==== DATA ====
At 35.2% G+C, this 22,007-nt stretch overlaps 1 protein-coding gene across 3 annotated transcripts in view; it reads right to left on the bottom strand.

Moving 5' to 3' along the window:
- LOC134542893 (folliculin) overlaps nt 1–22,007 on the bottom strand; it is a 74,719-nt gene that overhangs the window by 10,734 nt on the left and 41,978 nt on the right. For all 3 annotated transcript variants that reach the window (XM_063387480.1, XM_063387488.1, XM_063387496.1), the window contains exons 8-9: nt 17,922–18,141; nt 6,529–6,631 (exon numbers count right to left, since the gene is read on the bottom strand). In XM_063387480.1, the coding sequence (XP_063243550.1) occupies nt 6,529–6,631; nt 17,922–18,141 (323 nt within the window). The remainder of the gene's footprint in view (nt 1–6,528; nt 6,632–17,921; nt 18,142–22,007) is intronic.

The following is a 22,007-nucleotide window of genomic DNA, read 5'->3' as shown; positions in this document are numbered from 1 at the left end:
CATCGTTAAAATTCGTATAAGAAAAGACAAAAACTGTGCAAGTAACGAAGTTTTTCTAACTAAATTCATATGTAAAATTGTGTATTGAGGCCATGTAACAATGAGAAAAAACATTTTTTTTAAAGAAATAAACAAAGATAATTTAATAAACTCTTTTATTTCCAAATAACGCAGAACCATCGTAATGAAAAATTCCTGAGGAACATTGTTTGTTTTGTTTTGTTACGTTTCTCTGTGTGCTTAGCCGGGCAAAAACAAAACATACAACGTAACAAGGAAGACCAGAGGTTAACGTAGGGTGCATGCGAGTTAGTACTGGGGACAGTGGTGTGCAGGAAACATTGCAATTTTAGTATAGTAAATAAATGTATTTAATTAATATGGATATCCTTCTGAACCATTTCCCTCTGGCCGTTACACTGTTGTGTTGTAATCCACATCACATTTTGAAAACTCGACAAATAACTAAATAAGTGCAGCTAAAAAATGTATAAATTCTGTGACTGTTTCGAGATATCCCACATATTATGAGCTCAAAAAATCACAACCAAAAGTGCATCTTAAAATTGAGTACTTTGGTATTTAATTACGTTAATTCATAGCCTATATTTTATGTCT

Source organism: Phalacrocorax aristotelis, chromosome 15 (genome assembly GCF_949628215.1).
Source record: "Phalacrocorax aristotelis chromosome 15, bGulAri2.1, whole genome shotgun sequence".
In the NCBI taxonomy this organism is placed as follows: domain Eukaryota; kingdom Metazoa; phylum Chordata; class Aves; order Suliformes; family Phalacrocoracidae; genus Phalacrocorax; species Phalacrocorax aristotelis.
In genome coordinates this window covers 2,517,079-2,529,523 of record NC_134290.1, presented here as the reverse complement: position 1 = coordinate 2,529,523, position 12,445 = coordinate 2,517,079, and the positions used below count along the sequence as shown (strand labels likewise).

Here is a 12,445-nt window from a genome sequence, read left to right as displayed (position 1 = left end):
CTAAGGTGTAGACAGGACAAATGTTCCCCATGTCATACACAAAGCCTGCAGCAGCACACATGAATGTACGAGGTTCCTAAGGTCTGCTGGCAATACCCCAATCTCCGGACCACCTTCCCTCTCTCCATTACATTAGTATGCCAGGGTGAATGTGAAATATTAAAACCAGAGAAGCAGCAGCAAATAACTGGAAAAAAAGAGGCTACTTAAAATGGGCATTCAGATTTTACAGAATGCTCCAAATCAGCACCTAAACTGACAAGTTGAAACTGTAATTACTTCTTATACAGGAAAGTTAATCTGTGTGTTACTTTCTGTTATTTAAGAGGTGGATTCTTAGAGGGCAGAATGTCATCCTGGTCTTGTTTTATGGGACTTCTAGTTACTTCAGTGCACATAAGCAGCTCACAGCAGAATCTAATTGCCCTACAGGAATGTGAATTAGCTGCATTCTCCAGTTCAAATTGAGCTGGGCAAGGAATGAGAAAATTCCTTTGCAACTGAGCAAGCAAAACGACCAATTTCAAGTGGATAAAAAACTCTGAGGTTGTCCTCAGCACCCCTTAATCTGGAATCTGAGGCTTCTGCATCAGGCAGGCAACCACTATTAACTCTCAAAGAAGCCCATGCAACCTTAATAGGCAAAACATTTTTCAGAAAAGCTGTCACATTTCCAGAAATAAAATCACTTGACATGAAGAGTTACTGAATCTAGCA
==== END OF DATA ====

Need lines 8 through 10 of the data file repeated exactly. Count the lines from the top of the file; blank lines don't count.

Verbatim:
In the NCBI taxonomy this organism is placed as follows: domain Eukaryota; kingdom Metazoa; phylum Chordata; class Aves; order Suliformes; family Phalacrocoracidae; genus Phalacrocorax; species Phalacrocorax aristotelis.
In genome coordinates this window covers 2,517,079-2,529,523 of record NC_134290.1, presented here as the reverse complement: position 1 = coordinate 2,529,523, position 12,445 = coordinate 2,517,079, and the positions used below count along the sequence as shown (strand labels likewise).

Here is a 12,445-nt window from a genome sequence, read left to right as displayed (position 1 = left end):